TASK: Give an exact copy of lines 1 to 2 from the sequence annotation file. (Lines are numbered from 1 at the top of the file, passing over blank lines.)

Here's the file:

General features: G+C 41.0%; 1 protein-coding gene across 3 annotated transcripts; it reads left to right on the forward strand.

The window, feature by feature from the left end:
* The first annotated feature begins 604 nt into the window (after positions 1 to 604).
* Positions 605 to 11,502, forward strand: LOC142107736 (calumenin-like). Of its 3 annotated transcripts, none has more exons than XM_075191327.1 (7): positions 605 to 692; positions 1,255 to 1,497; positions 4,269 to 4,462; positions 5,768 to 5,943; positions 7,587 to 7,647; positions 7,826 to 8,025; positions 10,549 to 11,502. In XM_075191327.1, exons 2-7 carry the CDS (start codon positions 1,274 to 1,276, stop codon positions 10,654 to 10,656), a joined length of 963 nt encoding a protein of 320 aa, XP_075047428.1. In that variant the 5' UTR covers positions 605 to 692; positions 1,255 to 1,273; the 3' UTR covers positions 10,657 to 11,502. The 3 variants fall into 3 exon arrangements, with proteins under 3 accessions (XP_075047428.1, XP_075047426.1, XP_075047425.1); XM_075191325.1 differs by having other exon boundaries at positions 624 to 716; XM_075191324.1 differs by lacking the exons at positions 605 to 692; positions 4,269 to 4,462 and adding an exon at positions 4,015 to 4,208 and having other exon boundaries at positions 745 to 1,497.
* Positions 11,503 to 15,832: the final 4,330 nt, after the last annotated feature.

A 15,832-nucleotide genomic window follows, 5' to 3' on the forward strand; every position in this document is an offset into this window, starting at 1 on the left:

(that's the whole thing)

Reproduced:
General features: G+C 41.0%; 1 protein-coding gene across 3 annotated transcripts; it reads left to right on the forward strand.

The window, feature by feature from the left end: